Managing the Unexpected: The Art of Mindful Leadership

Here are 5 steps for leaders who want to be more flexible and guide their team safely through any surprises.

Writen by Greg Sills

Effective leaders anticipate a certain amount of risk. That’s why well-managed projects generally have sophisticated, built-in risk management tools and processes. The whole idea is to identify the risks, assess the probability that they will occur, and calculate the magnitude of their impact. Once that happens, project leaders can determine the mitigations to be made and assign risk owners to monitor the risks and step in to respond where necessary. As a result, a regular process is established for keeping the whole risk management system up to date and relevant. It’s a great approach for anticipating and planning for all of the harmful events we’ve been able to think of — the events inside our circle of vision.

But the 9/11 Commission Report cited “lack of imagination” as the single biggest failure, which prevented us from anticipating and avoiding that tragedy. What can we do about the events just outside our immediate circle of vision (aka the “second circle” of risks) — the surprises we haven’t thought of, the outcomes we didn’t predict? It is striking just how many project team members on complex mega-projects tend to treat these surprises as an interruption to their job, instead of taking a big-picture view.

Greg Sills, President of Leading Projects LLC, has developed a workshop called “Mindful Leadership,” which helps organizations build their muscles for managing the unexpected. Greg’s workshop is based on decades of experience managing mega-projects — including those on the frontier of technology, where failures can be catastrophic — and was co-developed with Kathleen Sutcliffe, co-author of Managing the Unexpected: Sustained Performance in a Complex World (Wiley, 2015). In the book, the authors evaluate “high-reliability organizations” — operations such as aircraft carrier and nuclear power plant crews and emergency room medical teams. High-reliability organizations (HROs) share three essential characteristics: 1) They constantly confront huge surprises; 2) they operate in unforgiving, high-risk environments; and yet 3) they operate with remarkable consistency and reliability. The attributes of these organizations enable them to create a mindset shift — that surprises are to be expected, and especially when you are operating in a high-risk environment, perhaps on the frontier of technology, they are your job. Detecting them early — when they are harder to see, but easier to deal with — is the winning way.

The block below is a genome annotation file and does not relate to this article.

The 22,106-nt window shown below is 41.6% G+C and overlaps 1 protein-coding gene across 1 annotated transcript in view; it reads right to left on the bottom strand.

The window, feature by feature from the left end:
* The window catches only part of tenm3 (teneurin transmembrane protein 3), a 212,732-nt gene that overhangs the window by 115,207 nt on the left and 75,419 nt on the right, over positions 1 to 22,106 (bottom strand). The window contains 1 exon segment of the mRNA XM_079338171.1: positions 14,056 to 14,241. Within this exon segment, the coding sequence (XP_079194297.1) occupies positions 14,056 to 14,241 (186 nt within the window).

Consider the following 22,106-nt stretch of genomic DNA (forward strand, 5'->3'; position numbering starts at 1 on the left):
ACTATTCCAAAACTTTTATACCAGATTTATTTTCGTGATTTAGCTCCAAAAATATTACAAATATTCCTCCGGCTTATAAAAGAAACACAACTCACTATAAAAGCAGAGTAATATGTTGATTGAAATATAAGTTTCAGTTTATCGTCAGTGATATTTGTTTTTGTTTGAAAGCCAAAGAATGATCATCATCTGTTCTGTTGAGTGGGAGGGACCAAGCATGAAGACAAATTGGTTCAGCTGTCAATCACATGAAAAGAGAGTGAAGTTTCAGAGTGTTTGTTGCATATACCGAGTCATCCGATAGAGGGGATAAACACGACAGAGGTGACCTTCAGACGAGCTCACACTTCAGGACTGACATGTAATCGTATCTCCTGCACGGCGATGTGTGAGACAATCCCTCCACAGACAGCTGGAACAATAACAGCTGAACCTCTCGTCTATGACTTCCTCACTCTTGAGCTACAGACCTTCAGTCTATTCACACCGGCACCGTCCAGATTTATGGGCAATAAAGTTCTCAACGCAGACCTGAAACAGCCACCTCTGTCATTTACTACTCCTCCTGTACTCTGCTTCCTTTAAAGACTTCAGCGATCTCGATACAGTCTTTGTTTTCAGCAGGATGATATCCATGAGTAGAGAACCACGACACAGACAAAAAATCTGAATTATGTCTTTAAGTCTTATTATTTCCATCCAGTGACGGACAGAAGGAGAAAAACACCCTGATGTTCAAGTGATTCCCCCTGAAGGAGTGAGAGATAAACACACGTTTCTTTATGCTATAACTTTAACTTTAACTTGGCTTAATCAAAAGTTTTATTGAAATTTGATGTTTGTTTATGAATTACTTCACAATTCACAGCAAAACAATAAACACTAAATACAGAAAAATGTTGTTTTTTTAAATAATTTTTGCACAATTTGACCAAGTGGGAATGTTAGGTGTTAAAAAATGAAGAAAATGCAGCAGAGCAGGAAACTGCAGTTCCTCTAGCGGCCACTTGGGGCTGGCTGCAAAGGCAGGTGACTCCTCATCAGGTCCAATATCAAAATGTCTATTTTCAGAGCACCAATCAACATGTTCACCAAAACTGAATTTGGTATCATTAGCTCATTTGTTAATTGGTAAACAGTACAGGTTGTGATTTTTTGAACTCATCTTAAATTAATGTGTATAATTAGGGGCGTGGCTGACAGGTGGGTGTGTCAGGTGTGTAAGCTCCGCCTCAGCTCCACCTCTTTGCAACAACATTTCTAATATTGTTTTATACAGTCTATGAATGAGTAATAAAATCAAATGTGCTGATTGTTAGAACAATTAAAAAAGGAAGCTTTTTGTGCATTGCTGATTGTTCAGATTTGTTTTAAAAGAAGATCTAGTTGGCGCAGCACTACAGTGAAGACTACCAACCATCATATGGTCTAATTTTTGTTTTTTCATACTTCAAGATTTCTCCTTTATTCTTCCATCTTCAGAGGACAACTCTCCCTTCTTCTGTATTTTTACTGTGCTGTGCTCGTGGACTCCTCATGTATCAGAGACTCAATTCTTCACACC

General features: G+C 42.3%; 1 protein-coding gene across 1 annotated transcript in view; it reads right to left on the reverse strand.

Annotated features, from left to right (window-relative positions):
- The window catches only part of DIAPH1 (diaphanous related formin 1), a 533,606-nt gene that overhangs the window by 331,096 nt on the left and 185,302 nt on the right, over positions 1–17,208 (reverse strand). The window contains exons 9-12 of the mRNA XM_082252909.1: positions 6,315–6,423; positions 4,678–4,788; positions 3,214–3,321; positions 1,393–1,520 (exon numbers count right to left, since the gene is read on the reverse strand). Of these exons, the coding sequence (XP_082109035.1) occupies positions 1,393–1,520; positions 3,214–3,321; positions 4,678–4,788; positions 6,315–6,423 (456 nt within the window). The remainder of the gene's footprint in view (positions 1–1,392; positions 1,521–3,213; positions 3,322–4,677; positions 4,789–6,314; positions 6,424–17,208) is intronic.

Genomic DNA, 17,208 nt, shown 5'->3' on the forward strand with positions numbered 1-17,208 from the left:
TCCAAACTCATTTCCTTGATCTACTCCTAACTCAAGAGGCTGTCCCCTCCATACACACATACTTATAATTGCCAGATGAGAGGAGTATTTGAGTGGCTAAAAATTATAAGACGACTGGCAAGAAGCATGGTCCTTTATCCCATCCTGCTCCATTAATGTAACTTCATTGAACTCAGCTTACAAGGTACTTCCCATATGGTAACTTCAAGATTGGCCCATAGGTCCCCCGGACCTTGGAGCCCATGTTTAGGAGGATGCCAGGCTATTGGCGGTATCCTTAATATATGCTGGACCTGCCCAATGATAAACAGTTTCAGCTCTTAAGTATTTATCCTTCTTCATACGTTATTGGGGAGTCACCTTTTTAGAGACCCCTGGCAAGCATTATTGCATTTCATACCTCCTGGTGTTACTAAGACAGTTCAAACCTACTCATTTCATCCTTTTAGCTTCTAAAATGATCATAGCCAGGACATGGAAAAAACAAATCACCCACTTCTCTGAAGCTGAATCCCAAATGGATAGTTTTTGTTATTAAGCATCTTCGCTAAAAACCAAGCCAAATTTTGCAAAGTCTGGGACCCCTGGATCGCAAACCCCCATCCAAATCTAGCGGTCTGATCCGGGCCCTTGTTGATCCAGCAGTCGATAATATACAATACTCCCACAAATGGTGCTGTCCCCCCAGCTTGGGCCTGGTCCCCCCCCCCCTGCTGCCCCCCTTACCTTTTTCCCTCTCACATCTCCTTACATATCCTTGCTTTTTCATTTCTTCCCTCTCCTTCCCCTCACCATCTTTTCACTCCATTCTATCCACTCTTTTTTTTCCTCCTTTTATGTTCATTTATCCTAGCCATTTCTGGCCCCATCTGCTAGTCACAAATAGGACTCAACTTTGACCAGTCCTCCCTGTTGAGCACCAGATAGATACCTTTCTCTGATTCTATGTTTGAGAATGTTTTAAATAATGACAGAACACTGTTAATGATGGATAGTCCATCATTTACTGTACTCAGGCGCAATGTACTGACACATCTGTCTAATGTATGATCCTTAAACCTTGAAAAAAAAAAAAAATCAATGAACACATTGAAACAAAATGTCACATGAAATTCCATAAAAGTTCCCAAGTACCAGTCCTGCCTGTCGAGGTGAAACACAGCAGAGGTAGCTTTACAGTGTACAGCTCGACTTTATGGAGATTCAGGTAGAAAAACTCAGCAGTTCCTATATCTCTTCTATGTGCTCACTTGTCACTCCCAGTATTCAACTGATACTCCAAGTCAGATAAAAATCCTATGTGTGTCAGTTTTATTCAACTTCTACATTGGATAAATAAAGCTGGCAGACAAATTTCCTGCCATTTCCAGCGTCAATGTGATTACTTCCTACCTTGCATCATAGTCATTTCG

Workshop attendees are introduced to the following five ideas that characterize Highly Reliable Organizations, and that can be applied to any project environment:

1. Be preoccupied with failure (lapses, deviations, errors).

  • Obsess over the smallest errors, lapses, and deviations.
  • React early and quickly to anything that falls outside your expectations.
  • Foster an atmosphere of listening for faint signals.
  • Preoccupation with failure is hard — it contradicts our preference for celebrating successes, but it’s essential for catching fires when they are small (i.e., harder to detect, but easier to put out). Make it safe for staff to speak up, question assumptions, and point out errors that they or others have made.

2. Resist over-simplifying the challenge you’re facing.

  • Recognize the aspects of what you are doing that are “cutting edge” to the industry, to your team, or to you; if it’s a first for you, it’s “experimental” for you.
  • The Columbia Accident Investigation Board said, “…NASA had begun to treat the space shuttle like a 747” — that you could take off, fly around, land, and do it again — when, in fact, it was still experimental.
  • Cultivate skeptics, and encourage a diverse set of interpretations of the situation that is unfolding.

3. Listen to your experts, and focus on the front line.

  • Most organizations tend to defer to authority more than to expertise. HRO’s have flexible decision structures that allow decisions to migrate to where the expertise resides — especially in a crisis situation.
  • Leaders have “a picture,” but not necessarily the big picture in terms of more data.
  • Workers on the front line know what works and where the vulnerability is.
  • Focus on operations — what is the most critical activity occurring right now? Leaders should be accessible and attentive to the here and now, especially when a situation is changing and evolving.

4. Cultivate resilience — expand your response repertoire.

  • When Apollo 13’s oxygen tank exploded, Gene Krantz already knew how his team would respond and frequently simulated crisis situations.
  • Dress rehearsals, drills, and training can help team members compensate for each other, communicate, and evaluate data more quickly and reliably.

5. Create certainty everywhere it’s possible.

  • Follow standard procedures — but not mindlessly. When something changes, adapt your approach
  • Plan, but beware the limitations of planning; plans can’t anticipate the unexpected.
  • Planning is critical, but can lead to the fallacy of pre-determination — seeing only what we expect to see.

Taken together, these five pivotal behaviors can help any organization look beyond their immediate circle of vision, adopt a more flexible mindset about risk, and prepare for the unexpected. If your organization is ready to take the next step in managing the unexpected, contact Leading Projects for more information about a workshop tailored to your organization.